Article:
Integrated Curriculum and Financial Planning feels a little like a “nice to do” thing at the moment.  What if you could do a pinch of strategic planning to get the ball rolling?

Have you got a large sheet of paper to hand?  My favourite is a flipchart but a piece of A3 would be fine. In fact, if you have small, neat writing, a piece of A4 will suffice.  Set it so that it is landscape and imagine it has three columns.  In the middle of the middle one, draw this heart.  Imagine the middle square of a noughts and crosses game.

And do what you can to protect the next hour and a half for deep thinking.


Start with the children – 10 minutes

Get comfortable.  Feet firmly on the floor.  Pen down, this is thinking time.  Eyes closed if you feel safe to do so.  Take some deep breaths.

Bring some children to mind.  Not just the brilliant, charming ones.  Not just the ones with real challenges and deep needs.  Not just the average ones.  Imagine them three years on.  What is it like for them in your school?  If they have left, what was their strongest memory and greatest success?  If they are just starting, how would you like them to grow?

Now hover above your school and look down.  Still three years ahead.  Does it look different?  How have the numbers changed?  How have the needs changed?  Does it feel the same or have you taken a significant step forward?  That ambitious idea you have rummaging around in your head, did you get the team on board and prove it to be a success?

How does it feel to lead this school?  Open your eyes and make some notes inside the heart shape.


Now use the Pomodoro technique to really focus

Well nearly Cirillo’s original technique, just a slight modification.  Set the timer for 20 minutes.  Start in the top right-hand corner of the paper and get ready to write notes, thoughts, ideas and questions.


Curriculum.  Class or timetable structure. Teachers.  Quality.

Hold those children in your mind.  In three years, will the curriculum have changed?  What about your class or timetable structure?  Is there anything different about your management structure?  Are there key techniques that have been mastered or professional development that has been achieved? Has anyone left?  Has someone new arrived?  Has the quality of teaching and learning changed?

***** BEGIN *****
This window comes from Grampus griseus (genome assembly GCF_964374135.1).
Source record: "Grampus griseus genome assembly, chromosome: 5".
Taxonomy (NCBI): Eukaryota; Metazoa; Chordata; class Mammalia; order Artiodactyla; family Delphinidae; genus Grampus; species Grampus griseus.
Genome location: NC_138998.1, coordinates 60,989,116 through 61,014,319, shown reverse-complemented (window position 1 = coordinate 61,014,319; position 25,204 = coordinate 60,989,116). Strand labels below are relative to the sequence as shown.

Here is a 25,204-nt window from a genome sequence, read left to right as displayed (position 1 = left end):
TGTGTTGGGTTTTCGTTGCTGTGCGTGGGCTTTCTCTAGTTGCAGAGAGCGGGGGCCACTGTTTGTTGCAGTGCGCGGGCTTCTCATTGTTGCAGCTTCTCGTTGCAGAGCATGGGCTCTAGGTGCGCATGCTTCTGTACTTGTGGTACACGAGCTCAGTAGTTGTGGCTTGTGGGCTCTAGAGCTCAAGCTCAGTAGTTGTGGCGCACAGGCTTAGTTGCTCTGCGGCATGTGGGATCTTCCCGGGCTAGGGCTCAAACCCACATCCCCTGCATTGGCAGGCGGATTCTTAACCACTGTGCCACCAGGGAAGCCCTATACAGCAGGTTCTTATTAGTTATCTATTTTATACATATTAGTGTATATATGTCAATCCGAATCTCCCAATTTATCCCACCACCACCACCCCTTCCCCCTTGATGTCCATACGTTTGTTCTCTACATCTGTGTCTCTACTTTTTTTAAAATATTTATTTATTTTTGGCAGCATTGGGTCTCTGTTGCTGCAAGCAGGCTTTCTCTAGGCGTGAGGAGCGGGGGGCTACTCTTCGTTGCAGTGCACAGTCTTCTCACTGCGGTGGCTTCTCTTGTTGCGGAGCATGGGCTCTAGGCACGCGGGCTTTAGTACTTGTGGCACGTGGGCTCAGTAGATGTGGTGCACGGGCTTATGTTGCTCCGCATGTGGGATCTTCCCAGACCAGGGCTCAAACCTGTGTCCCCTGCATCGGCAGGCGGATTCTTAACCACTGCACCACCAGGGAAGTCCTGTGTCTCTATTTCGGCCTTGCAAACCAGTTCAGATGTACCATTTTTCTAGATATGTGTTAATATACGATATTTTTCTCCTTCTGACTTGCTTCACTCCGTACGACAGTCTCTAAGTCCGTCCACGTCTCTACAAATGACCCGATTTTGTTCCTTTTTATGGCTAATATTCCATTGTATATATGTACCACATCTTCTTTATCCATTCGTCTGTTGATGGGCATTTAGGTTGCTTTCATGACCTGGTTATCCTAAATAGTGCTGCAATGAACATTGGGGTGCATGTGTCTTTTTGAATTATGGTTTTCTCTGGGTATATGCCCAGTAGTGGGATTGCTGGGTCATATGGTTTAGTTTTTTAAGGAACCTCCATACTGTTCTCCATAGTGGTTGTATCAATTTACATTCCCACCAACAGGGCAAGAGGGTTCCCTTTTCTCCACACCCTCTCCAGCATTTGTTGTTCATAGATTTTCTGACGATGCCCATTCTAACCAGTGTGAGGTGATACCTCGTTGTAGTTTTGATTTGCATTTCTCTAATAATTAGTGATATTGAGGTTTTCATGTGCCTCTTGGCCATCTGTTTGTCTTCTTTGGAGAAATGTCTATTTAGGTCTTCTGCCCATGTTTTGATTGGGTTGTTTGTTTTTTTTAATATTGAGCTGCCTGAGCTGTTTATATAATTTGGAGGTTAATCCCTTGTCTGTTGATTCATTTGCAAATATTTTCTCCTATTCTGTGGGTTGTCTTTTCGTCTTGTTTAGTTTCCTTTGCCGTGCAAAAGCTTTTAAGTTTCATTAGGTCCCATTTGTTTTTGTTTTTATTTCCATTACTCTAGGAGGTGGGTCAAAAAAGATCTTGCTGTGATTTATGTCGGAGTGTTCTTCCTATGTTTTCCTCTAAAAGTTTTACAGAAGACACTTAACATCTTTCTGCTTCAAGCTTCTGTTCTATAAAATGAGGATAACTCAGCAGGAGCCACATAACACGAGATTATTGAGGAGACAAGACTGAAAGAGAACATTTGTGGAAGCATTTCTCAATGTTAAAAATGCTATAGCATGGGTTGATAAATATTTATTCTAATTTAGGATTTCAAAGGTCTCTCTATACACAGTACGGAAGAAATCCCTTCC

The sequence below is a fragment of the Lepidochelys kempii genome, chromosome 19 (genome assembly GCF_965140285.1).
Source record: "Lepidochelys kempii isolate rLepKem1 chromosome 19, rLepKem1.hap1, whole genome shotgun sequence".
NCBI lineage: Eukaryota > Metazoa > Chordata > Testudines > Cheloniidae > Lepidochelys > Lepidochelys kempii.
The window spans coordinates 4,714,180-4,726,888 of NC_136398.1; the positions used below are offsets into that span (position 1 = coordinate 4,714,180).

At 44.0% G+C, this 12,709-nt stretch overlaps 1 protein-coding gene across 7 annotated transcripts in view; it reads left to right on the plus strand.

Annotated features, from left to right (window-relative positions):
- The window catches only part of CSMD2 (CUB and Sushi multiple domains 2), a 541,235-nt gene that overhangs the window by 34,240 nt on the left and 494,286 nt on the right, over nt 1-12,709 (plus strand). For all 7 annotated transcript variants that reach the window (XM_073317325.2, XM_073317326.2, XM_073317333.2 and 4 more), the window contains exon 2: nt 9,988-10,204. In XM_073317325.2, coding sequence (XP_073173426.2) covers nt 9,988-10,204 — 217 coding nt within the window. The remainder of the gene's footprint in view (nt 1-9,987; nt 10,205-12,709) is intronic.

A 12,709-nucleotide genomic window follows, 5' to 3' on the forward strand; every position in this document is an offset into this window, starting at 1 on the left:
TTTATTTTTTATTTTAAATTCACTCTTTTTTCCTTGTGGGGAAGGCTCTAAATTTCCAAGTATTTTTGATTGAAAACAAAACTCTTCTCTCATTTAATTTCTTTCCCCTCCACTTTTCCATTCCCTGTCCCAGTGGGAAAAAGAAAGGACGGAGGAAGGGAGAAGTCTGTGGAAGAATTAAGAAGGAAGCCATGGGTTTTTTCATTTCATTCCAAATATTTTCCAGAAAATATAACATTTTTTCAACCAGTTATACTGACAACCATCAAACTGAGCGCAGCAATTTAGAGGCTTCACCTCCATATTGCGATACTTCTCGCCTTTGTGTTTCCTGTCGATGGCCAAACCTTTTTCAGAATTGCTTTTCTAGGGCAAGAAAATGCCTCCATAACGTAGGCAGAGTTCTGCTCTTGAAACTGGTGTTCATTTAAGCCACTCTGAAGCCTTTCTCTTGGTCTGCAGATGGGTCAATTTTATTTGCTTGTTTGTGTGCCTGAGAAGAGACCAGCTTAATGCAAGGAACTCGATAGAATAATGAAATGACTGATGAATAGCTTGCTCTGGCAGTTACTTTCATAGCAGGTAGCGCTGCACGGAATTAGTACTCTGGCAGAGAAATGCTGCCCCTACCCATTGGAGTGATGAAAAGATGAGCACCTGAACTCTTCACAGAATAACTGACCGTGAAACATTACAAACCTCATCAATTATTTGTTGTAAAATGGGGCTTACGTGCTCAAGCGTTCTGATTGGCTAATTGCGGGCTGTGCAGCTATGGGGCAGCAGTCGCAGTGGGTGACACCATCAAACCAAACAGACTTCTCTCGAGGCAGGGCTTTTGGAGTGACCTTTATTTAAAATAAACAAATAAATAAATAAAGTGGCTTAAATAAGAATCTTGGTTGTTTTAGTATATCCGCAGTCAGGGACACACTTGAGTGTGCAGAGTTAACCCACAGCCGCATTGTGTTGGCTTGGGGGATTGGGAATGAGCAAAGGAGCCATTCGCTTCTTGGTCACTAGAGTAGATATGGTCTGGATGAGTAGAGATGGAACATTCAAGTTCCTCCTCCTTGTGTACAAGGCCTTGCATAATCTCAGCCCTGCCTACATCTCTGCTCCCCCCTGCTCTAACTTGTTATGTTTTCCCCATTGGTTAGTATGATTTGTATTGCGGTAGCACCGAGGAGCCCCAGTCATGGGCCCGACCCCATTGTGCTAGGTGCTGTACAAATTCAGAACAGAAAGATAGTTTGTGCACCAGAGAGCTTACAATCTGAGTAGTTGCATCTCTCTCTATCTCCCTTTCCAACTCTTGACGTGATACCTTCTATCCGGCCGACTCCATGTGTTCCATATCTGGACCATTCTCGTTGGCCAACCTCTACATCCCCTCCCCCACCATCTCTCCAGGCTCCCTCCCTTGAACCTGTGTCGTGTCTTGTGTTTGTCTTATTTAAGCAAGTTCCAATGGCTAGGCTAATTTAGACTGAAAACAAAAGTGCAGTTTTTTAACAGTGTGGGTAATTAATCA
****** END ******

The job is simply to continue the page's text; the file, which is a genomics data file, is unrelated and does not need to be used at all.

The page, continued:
Then take a five-minute break to stretch and breathe.  Not to check your emails or make a quick call.

Set the timer again.  Another 20 minutes.  This time, bottom right.


Education support staff.  Resources, trips and experiences.  Extra support.

Again, in three years, what does it look like? Think about anyone who directly supports teaching and learning.  Think about all the books and technology and equipment, the trips, the experts, the support service professionals and even the time and money on exams and tests to record the progress made.  What is different? How might things have changed?

And how is it better for those children who need more support?  Are there children missing out?

Time for another five-minute break to stretch and breathe.  Then set the timer again.  Another 20 minutes.  This time, left hand side of the page.


Funding.  Self-generated income.  Overheads. Operational costs.

Three years is a long time.  What do you know and what is uncertain and needs a set of assumptions or more research?  Are your extra chargeable activities covering their costs or is there a deliberate subsidy?  What do the buildings look like in three years? Are there services provided by a trusted supplier or are you doing it yourself?  What are the things that take time and effort out of all proportion to the impact on children and their learning?  What could you do to contain them?

Now have another five-minute wriggle.


Now we get to the point

There is a reason this strategic planning structure is the shape it is.  Pupils at the heart.   Where else would they be?  And at the bottom of the heart shape is a sharp point.  This is where financial and educational planning meet.  But today, it is where we get sharp and focussed on the next steps.

Last five minutes.  Write down five actions under the heart – they might be bits of information to find, structures to model, ideas to discuss with the team.  The last one should be the date you will come back to this.

Let’s not make a meal of it

Many of you will have seen our Seven Steps guidance on the DfE ICFP page but this is more of a hop, skip, jump version than seven careful steps.  It is ICFP for the current times.  Every day there is something that demands a response.  But look what we did with no real notice.  We turned the education system upside-down.  Now I know this is not real education, but my point is that we are more resourceful and more capable of huge change than we thought.

So, make some space and think about what the world might look like in three years.  And then work with the whole team to explore how to make that happen.


You have just made a start.  Always the hardest bit.

If you would like to chat through this process or pick my brains about modelling tools to work through some ideas, get in touch and I would be very pleased to help.